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April 1, 2018

Managing a Summer Internship Program? It’s Not Too Late for NSCA’s Help

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To help your company and your interns make the most of the internship experience, creating a valuable, hands-on, industry-specific internship program is vital.

Rèsumè company StandOut CV estimates that U.S. companies are supporting nearly 4.1 million internships this year, with the National Association of Colleges and Employers (NACE) revealing that intern hiring is up by more than 9% this academic year as compared to 2021-2022.

A recent NACE poll also indicates that internship programs provide the best ROI as a recruiting strategy for four out of five employers. Internships provide a great way to help you identify and build relationships with potential employees.

But creating an internship program involves much more than bringing in a few students and assigning them warehouse tasks or computer work for 12 weeks. To help your company and your interns make the most of the experience, creating a valuable, hands-on, and industry-specific internship program is vital.

Career services software company GradLeaders recently asked employers about their top issues with internship program management, and their responses look something like this:

  • 37% struggle to collect performance metrics
  • 28% don’t know how to accurately track intern productivity
  • 19% have inconsistent processes
  • 16% aren’t sure how to engage intern managers

Even if your internship program is already established and well under way, NSCA’s Ignite Internship Program can help you overcome many of the challenges associated with program management.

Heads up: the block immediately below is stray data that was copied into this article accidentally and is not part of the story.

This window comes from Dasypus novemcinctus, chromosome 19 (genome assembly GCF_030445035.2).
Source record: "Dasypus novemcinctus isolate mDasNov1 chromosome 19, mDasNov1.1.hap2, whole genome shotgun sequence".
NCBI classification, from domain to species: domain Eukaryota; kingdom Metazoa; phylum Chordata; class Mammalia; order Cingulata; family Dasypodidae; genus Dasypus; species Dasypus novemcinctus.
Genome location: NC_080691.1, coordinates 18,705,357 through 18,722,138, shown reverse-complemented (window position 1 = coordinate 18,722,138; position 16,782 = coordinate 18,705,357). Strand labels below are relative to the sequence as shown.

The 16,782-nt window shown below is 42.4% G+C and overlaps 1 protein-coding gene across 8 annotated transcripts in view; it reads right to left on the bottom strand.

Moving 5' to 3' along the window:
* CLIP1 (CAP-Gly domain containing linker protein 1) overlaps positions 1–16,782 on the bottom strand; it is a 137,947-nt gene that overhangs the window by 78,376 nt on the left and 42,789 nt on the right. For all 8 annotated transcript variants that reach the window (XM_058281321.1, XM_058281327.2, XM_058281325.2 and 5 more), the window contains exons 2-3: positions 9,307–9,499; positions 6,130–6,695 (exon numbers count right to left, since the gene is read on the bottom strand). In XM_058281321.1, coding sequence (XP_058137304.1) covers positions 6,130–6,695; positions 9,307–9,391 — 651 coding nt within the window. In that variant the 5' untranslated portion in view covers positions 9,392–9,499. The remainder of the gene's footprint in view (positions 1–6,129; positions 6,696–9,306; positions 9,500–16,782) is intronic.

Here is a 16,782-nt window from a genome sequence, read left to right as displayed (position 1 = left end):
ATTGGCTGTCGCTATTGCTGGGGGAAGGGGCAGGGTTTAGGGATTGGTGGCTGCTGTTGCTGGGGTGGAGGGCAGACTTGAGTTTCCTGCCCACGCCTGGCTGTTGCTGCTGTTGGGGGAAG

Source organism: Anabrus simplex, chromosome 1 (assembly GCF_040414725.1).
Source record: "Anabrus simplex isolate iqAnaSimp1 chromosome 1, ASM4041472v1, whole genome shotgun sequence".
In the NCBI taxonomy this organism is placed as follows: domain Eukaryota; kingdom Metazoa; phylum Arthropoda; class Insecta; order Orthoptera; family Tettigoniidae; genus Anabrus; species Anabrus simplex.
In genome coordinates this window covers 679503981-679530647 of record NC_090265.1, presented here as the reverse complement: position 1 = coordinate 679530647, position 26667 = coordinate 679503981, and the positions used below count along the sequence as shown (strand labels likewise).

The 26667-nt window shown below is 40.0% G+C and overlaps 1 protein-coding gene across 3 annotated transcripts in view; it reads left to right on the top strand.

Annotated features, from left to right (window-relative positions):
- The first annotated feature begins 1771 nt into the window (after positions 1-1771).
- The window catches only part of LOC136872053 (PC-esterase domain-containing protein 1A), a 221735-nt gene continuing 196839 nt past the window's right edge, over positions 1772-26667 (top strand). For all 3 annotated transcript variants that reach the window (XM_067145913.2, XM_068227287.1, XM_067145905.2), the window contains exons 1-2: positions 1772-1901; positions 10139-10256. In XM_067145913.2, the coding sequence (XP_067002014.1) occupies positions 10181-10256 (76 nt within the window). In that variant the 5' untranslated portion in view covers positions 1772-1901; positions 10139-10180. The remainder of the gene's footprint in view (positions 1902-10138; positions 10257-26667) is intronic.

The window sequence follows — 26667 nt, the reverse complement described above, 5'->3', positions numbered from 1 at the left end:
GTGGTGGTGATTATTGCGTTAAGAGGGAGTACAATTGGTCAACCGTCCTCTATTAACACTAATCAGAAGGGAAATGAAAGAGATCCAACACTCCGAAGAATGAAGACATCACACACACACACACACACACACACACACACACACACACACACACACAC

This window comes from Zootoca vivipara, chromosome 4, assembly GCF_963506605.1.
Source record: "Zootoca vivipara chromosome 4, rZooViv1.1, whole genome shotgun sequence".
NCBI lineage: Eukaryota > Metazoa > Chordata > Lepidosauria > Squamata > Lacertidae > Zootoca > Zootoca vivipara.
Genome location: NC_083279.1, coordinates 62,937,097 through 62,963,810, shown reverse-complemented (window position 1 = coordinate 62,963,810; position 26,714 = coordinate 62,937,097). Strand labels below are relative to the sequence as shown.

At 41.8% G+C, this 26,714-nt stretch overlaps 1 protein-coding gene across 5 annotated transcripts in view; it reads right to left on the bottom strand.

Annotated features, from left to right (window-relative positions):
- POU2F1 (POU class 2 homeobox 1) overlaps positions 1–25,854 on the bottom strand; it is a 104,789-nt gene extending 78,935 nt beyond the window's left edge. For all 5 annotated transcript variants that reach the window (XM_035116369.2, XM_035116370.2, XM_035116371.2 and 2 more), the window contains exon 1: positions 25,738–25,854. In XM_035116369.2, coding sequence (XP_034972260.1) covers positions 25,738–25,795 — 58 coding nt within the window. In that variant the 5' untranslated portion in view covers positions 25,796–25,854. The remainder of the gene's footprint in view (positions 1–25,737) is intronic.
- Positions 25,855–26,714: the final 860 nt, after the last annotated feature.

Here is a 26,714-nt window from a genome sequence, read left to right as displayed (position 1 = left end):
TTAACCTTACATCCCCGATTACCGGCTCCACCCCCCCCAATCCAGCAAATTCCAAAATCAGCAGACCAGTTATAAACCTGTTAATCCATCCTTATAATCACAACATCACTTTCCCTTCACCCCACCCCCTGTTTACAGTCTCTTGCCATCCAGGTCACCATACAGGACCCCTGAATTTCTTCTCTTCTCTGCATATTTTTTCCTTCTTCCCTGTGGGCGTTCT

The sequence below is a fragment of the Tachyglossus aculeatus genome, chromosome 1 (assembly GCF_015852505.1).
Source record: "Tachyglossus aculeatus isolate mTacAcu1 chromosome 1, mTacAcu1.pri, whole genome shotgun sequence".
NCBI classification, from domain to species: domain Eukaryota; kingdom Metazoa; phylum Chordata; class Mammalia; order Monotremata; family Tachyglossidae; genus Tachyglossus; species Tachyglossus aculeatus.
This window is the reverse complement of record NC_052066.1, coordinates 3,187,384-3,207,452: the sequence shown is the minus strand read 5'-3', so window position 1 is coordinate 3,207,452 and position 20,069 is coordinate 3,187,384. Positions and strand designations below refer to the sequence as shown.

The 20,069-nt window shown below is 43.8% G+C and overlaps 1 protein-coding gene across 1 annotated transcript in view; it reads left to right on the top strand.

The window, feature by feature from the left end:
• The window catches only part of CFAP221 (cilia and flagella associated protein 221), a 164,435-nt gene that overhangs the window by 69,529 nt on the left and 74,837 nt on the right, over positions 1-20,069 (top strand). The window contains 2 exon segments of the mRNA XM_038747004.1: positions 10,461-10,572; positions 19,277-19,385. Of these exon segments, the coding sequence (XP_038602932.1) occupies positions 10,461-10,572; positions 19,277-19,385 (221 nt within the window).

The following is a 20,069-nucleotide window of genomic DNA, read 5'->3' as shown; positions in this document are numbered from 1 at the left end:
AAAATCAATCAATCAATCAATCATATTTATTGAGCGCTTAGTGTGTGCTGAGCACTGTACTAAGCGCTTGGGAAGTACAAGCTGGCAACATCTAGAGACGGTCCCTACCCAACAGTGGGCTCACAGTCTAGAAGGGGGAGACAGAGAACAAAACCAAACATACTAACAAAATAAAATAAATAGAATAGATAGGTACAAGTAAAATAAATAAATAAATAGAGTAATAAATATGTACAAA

Creating an Industry-Specific Internship Program Framework

Creating an internship program is tough when you start from scratch. That’s why we created a framework you can follow:

  • Phase 1: Onboarding. Interns gain an understanding of your business, spending at least one day in each department. The intern then reports on what he/she learned (which can be helpful for you, too).
  • Phase 2: Ride & Decide. For five weeks, interns receive in-depth exposure to three departments and career paths they choose. Tasks are a mix of job-specific activities and soft-skills training. Interns report on what they learn and work with you to determine areas of interest.
  • Phase 3: Learn & Earn. Interns gain relevant experience and credentials in sales, operations, marketing, or project management by completing NSCA’s C-SIP program. After completing this program, they once again report on what they learned.
  • Phase 4: Real-World Application. For two weeks, interns spend 80% to 90% of their time on projects in the area they choose. They also craft an essay that documents what they’ve learned about quality, performance, process improvement, and personal growth. Lastly, they report one final time on what they learned and how they see themselves fitting in at your company.

Behind the scenes, you’ll also have access to an online software package we authored called TalentLMS. It provides a way for you to create these four phases of your internship program. It guides your interns through course content as well, including instructions, videos, tests, reporting, and analytics.

Through this platform, you have a solid process to follow to create your internship program from start to finish. You also have access to the performance and productivity metrics you need, along with a way for managers to be more involved with intern progress along the way.

Subsidizing the Costs of Hiring Interns

To help integrators offset the costs of summer internships, NSCA’s Ignite Internship Grant offers $1,000 toward the reimbursement of wages associated with hiring an intern. These subsidized grants are given to qualifying integrator and manufacturer companies that hope to transition interns to full-time employment.

Although internship grants have always been part of the Ignite Internship Program, we’re noticing that industry interest in internship programs is increasing. As a result, we’ve made the grant program more all-encompassing by relaxing requirements to help integrators build momentum with their internship programs.

As long as the internship you’re offering to a student or young professional falls within the communications technology industry—and you’re putting forth an effort to help them experience different departments and work with mentors along the way—then that internship qualifies for an Ignite Internship Grant. Grant recipients don’t need to be NSCA members, either!

Learn more about the Ignite Internship Grant and starting or improving your own internship program here.

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